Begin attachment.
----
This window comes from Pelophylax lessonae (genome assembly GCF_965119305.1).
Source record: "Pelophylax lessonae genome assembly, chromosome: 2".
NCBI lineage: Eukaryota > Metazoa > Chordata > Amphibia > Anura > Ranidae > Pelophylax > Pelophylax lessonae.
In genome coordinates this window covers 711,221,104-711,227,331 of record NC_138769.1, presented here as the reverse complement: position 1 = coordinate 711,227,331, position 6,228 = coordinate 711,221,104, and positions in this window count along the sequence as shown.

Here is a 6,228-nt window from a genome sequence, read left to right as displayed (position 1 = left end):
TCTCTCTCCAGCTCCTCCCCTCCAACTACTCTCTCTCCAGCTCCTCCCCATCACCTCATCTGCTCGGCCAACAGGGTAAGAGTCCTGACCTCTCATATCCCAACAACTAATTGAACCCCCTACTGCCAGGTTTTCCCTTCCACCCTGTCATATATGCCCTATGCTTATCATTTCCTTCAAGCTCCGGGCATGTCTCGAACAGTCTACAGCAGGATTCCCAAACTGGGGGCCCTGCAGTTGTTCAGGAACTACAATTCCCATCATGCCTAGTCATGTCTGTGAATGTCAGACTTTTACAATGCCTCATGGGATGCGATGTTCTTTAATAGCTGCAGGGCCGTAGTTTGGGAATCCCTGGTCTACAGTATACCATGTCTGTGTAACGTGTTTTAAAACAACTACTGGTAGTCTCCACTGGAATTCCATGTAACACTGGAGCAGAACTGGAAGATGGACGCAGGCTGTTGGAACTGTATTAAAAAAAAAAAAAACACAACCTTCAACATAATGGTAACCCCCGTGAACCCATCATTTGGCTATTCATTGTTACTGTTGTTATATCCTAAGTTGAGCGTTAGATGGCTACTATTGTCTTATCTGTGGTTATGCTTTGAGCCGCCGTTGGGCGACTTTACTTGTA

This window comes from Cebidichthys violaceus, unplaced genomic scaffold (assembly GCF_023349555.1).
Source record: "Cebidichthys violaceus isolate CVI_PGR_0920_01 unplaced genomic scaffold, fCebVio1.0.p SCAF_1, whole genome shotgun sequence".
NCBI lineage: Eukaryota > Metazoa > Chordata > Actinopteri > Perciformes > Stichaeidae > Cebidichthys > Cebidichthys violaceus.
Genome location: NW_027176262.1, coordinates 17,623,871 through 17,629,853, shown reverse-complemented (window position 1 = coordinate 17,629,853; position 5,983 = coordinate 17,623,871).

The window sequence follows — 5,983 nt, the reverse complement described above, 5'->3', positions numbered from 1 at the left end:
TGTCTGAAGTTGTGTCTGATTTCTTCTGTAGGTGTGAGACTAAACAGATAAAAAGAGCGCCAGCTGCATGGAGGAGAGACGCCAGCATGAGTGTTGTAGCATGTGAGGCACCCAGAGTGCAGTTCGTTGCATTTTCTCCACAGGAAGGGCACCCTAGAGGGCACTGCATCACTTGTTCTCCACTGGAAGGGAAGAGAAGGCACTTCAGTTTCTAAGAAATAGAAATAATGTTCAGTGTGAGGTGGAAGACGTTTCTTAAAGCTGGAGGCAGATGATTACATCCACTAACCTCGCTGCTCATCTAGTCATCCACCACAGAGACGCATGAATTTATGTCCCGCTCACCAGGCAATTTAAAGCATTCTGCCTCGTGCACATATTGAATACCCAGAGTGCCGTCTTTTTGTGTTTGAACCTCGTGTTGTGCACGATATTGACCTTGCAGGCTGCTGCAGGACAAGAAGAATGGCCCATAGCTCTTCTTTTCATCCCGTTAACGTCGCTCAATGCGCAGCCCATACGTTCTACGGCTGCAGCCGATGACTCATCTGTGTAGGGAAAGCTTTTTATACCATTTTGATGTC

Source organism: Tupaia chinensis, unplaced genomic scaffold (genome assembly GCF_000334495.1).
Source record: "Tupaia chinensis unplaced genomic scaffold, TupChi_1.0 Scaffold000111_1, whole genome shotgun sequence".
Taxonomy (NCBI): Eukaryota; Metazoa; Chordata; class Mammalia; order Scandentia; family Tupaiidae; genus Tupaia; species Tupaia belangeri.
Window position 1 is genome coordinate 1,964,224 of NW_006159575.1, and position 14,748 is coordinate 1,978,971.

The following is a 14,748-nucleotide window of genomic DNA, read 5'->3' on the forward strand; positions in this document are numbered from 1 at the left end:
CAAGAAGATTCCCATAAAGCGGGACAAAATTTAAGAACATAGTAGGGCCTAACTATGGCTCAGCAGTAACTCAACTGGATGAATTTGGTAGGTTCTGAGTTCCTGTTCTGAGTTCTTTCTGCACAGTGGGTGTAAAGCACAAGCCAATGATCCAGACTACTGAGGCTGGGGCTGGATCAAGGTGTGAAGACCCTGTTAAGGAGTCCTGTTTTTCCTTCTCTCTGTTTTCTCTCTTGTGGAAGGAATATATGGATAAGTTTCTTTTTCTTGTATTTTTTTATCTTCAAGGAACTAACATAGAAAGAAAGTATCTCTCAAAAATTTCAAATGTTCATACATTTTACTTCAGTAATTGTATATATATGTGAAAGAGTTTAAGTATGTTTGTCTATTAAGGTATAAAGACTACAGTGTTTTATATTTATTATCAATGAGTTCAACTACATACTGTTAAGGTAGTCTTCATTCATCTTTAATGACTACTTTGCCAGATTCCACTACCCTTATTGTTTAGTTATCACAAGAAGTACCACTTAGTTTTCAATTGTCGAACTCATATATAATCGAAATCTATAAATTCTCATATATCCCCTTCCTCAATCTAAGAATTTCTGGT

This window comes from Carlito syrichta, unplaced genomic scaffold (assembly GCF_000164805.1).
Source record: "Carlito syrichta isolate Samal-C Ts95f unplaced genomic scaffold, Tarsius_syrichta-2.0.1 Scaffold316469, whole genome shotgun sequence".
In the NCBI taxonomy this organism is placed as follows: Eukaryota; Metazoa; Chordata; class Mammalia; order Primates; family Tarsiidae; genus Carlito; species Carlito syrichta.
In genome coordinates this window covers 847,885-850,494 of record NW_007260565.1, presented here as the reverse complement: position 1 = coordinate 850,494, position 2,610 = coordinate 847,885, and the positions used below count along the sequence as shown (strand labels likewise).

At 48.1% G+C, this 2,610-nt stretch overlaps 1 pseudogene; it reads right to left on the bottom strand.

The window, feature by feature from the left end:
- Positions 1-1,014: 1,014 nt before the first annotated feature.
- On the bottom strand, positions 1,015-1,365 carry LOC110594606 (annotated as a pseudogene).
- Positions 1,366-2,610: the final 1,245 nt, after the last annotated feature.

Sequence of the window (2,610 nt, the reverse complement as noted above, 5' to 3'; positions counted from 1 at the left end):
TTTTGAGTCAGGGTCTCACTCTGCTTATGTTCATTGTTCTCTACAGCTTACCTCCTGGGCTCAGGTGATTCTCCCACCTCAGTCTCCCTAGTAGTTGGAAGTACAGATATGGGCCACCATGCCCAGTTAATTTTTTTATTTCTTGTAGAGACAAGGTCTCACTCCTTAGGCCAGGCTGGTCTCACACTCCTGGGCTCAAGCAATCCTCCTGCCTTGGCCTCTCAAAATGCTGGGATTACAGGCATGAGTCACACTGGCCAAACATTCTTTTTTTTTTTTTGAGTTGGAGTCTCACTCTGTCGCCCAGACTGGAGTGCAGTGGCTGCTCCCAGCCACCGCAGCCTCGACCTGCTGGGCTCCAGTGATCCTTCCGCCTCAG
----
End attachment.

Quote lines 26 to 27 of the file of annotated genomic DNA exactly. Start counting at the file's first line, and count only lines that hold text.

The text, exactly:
- On the bottom strand, positions 1,015-1,365 carry LOC110594606 (annotated as a pseudogene).
- Positions 1,366-2,610: the final 1,245 nt, after the last annotated feature.